$\begin{array}{cc}\delta \text{\hspace{1em}}f={f}^{t}{\hat{f}}^{t}& \left(31\right)\\ \text{\hspace{1em}}={f}^{t}{\hat{R}}_{\mathrm{b2t}}{\stackrel{~}{f}}^{b}& \text{\hspace{1em}}\\ \text{\hspace{1em}}={f}^{t}(I\left[\delta \text{\hspace{1em}}\rho \text{\hspace{1em}}\times \right]\text{\hspace{1em}}{R}_{\mathrm{b2t}}{f}^{b}+{n}^{t}& \text{\hspace{1em}}\\ \text{\hspace{1em}}=\left[\begin{array}{ccc}0& {\epsilon}_{D}& {\epsilon}_{E}\\ {\epsilon}_{D}& 0& {\epsilon}_{N}\\ {\epsilon}_{E}& {\epsilon}_{N}& 0\end{array}\right]\text{\hspace{1em}}\left[\begin{array}{c}0\\ 0\\ g\end{array}\right]+{n}^{t}& \text{\hspace{1em}}\\ \text{\hspace{1em}}=\left[\begin{array}{ccc}0& g& 0\\ g& 0& 0\\ 0& 0& 0\end{array}\right]\text{\hspace{1em}}\left[\begin{array}{c}{\epsilon}_{N}\\ {\epsilon}_{E}\\ {\epsilon}_{D}\end{array}\right]+{n}^{t}& \left(32\right)\end{array}$
where
{circumflex over (R)} _{b2t}=(I−[δρ×]) R _{b2t} +h.o.t.'s (33)
with
$\begin{array}{cc}\left[\delta \text{\hspace{1em}}\rho \text{\hspace{1em}}\times \right]=\left[\begin{array}{ccc}0& {\epsilon}_{D}& {\epsilon}_{E}\\ {\epsilon}_{D}& 0& {\epsilon}_{N}\\ {\epsilon}_{E}& {\epsilon}_{N}& 0\end{array}\right]& \left(34\right)\end{array}$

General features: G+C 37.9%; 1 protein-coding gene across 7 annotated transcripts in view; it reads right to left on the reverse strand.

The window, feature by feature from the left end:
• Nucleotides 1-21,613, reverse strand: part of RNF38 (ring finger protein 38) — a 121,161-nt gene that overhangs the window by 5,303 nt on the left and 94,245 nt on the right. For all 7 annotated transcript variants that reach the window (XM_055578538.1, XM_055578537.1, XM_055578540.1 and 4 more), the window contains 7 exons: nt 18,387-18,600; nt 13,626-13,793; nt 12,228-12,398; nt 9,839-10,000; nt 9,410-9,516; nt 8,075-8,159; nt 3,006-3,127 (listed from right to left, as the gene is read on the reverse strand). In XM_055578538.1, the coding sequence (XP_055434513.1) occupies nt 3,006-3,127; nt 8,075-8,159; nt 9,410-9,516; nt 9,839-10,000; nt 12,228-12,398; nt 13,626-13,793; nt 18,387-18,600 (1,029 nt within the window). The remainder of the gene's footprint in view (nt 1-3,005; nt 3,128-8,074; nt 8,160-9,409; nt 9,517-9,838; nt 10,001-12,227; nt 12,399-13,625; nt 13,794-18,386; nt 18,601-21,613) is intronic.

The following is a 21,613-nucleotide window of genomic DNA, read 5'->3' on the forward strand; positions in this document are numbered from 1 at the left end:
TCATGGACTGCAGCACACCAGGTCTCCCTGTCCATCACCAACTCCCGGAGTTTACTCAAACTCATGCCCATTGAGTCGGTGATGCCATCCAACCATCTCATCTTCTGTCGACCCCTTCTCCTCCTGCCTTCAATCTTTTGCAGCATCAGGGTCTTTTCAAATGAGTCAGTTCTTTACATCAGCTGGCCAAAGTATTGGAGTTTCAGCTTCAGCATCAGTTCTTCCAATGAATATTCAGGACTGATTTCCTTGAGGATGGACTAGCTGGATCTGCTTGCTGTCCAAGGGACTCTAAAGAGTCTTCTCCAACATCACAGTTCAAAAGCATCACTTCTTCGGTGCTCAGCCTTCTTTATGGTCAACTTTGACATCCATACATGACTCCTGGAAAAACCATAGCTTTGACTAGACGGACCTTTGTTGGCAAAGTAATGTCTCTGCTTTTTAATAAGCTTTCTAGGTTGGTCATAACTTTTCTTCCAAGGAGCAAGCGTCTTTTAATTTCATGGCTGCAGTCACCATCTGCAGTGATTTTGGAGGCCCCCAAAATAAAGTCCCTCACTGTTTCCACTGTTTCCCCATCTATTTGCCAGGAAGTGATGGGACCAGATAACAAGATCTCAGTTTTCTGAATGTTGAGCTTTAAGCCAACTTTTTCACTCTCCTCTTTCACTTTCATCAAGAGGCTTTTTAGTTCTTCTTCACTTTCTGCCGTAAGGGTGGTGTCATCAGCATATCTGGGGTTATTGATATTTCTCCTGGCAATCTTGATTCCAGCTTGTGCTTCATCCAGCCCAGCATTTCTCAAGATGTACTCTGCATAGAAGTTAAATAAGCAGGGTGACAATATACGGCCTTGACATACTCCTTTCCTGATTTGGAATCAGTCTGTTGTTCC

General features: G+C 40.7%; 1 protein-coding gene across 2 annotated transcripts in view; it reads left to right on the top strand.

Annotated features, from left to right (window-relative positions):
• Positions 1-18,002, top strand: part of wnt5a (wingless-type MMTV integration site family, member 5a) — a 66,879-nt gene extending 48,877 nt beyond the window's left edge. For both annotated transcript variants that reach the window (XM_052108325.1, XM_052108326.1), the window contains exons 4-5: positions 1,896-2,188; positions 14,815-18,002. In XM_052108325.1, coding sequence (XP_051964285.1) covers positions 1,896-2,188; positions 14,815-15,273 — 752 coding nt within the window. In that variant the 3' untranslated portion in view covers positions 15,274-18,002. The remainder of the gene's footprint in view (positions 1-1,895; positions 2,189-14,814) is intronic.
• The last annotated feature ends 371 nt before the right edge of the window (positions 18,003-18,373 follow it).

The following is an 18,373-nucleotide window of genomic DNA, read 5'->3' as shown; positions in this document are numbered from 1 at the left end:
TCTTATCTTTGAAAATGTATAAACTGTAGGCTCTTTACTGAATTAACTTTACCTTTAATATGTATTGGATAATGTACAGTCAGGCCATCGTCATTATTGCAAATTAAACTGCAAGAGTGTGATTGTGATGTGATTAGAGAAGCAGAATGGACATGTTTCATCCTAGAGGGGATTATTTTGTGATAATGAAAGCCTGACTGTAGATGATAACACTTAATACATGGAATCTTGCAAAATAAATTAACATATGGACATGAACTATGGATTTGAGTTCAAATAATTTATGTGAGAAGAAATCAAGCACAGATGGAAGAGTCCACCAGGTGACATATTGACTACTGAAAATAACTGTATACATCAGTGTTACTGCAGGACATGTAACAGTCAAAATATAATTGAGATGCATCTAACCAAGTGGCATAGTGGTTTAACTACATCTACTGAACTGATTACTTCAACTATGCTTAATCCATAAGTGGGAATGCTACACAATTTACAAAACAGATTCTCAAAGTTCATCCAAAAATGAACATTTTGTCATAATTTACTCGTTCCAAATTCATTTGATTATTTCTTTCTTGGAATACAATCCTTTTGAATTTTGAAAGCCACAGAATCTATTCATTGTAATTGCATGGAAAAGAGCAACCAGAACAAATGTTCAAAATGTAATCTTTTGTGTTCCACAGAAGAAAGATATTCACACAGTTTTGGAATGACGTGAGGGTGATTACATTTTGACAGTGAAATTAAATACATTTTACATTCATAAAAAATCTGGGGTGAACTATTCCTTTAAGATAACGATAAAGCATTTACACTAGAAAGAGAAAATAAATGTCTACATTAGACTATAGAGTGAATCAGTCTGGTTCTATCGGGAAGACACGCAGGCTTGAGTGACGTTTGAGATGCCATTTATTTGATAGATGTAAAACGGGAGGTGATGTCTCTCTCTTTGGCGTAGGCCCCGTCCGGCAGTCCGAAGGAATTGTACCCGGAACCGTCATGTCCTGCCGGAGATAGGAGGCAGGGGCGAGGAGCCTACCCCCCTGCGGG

being the skewsymmetric matrix formed by the small rotation angle error vector δρ=[ε_{N},ε_{E},ε_{D}]^{T }to align the calculated tangent frame to the true tangent frame, and h.o.t.'s being the high order term's error.

[0051]
From eqn. (32) the error states of ε_{N }and ε_{E }can be estimated, while the error state of ε_{D }is not observable.

[0052]
Magnetic compass measurement model: The residual between the magnetic compass reading and the calculated heading is
δψ={tilde over (ψ)}−{circumflex over (ψ)}=ε_{D}+n_{ψ} (35)

[0053]